Archive April 2019 XX, No. 4

Fired Up Over Mandatory Smoke Evacuation Laws

Will more states require the use of surgical plume evacuation systems?

Donna Policastro

Donna Policastro, RNP

BIO

Julie Greenhalgh

Julie Greenhalgh, RN, BSN, CNOR

BIO

CLEAN AIR
Pamela Bevelhymer, RN, BSN, CNOR
CLEAN AIR Raising awareness of the dangers of surgical smoke — and the ease with which it can be evacuated — is critical to lobbying for mandatory smoke evacuation legislation.

If you've worked in an OR, you know the horror stories about surgical smoke. It could be the surgeon who never touched a cigarette suddenly developing lung cancer, the nurse who can't seem to stop coughing or the OR tech diagnosed with asthma in adulthood.

We've known about the dangers of surgical smoke for decades. Last year, in our home state of Rhode Island, we decided to do something about it. In June, the nation's smallest state made a bit of history when we passed the first law making smoke evacuation mandatory. Starting this month, all the hospitals and surgery centers in our state need to have policies on the books to protect their workers from the chemicals, carcinogens, viruses and bacteria that come with surgical smoke. Surgical staff can file reports with the state if their facilities aren't adopting or following these smoke evacuation polices.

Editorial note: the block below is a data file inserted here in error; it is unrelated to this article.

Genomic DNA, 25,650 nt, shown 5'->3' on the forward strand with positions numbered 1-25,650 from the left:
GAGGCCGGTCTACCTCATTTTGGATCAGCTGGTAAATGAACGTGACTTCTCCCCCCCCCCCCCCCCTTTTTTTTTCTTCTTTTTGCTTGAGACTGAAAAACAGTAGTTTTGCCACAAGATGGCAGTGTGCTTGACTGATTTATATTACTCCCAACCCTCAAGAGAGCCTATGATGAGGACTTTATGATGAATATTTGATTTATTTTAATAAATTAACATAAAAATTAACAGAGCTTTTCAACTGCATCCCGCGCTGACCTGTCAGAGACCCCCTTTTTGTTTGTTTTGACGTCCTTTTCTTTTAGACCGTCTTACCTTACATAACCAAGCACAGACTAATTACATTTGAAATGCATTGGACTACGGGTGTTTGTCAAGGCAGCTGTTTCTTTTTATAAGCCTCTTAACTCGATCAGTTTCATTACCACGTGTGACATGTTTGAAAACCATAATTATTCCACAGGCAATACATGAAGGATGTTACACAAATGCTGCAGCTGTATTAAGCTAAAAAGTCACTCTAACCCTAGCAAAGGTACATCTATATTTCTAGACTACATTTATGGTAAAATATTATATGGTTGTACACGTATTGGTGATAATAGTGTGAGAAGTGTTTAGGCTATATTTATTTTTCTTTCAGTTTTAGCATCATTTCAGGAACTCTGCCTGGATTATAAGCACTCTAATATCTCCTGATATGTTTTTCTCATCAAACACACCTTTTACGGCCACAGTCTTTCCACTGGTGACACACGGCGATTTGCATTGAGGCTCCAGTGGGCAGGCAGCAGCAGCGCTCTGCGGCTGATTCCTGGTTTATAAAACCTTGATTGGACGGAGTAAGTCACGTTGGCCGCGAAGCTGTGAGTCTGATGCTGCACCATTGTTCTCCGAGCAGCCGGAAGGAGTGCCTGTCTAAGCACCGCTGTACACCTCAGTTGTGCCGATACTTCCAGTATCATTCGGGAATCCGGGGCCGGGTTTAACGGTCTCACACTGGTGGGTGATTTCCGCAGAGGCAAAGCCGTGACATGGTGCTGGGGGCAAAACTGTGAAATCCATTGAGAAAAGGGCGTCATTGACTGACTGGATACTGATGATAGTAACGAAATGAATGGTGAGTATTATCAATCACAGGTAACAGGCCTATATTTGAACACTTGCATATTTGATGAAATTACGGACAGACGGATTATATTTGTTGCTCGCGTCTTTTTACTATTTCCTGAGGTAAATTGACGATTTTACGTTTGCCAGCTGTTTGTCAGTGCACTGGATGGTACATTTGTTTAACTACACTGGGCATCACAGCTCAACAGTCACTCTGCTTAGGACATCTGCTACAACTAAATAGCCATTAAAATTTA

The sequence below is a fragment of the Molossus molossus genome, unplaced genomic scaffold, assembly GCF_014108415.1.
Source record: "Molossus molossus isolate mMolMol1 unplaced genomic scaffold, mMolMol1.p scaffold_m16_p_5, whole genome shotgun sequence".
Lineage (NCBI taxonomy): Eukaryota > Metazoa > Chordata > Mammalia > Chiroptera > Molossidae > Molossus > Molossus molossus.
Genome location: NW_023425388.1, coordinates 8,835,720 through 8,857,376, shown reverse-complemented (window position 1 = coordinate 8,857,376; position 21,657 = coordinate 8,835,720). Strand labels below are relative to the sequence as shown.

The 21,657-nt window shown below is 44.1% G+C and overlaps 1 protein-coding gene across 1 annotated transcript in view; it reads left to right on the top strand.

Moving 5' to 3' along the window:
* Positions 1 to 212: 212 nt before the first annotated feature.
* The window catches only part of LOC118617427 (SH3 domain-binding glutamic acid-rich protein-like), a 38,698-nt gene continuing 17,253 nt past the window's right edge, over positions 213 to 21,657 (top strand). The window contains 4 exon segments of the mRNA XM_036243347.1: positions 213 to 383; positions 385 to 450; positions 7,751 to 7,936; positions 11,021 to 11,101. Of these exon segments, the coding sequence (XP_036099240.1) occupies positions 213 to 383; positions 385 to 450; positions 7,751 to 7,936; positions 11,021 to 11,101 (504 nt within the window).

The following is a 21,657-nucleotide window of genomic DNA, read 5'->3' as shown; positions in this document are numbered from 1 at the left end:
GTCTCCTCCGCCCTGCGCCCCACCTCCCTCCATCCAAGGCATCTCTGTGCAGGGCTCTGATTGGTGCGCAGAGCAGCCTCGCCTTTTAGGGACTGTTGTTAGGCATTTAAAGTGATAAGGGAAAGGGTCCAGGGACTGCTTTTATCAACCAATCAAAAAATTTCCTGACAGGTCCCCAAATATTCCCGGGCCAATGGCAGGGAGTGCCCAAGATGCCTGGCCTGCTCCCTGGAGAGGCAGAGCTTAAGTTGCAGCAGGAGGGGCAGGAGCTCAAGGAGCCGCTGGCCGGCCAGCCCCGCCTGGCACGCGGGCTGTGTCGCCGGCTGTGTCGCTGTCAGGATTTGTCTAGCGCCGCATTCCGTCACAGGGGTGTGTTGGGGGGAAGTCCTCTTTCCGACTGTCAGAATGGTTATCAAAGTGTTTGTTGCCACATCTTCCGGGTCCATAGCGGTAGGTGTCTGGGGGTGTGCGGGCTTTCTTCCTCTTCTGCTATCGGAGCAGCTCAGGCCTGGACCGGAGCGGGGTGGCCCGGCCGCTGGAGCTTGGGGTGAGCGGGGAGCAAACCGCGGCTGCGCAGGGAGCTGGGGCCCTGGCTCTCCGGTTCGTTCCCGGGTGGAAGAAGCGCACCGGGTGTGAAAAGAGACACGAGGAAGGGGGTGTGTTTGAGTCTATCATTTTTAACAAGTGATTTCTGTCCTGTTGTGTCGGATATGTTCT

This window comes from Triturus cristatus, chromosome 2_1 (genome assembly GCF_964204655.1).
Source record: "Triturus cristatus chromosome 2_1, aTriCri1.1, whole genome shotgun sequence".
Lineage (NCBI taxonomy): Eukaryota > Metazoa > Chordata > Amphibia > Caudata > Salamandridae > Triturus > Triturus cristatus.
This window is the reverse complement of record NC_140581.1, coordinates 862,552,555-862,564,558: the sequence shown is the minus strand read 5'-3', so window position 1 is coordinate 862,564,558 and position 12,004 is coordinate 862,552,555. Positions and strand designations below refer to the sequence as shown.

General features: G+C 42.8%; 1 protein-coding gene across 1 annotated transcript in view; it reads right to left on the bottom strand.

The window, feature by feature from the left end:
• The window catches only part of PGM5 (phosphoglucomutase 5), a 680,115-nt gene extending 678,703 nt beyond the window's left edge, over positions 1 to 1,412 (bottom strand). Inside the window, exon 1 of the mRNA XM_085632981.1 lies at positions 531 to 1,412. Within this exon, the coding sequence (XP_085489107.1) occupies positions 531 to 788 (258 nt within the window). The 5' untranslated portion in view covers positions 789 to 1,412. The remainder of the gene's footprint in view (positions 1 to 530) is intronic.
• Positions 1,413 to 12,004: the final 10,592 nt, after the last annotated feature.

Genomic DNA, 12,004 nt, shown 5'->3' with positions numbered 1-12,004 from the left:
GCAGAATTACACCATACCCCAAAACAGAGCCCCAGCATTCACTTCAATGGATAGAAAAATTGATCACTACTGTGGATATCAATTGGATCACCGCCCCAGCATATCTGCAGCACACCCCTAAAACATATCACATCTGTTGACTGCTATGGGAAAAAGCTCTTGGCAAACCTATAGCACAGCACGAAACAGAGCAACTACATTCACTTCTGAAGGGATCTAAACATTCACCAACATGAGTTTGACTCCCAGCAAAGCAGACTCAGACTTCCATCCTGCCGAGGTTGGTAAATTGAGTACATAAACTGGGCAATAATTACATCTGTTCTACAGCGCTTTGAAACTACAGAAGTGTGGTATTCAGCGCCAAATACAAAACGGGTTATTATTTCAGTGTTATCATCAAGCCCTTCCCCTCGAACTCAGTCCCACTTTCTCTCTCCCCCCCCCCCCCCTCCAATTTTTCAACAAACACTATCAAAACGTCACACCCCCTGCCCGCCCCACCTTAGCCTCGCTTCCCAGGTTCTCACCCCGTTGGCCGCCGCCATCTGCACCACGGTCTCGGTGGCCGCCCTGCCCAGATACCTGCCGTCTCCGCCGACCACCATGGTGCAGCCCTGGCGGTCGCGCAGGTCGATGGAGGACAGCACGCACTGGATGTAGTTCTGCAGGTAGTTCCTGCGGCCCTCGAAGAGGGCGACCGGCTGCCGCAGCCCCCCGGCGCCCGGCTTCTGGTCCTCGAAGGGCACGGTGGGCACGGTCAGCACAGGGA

While we're proud to be the first smoke-free state, we're hoping our story is only the beginning of a movement. It's our dream to see this initiative spread across the country. Here are 5 lessons we learned along the way that could help your state go smoke-free in the OR as well.

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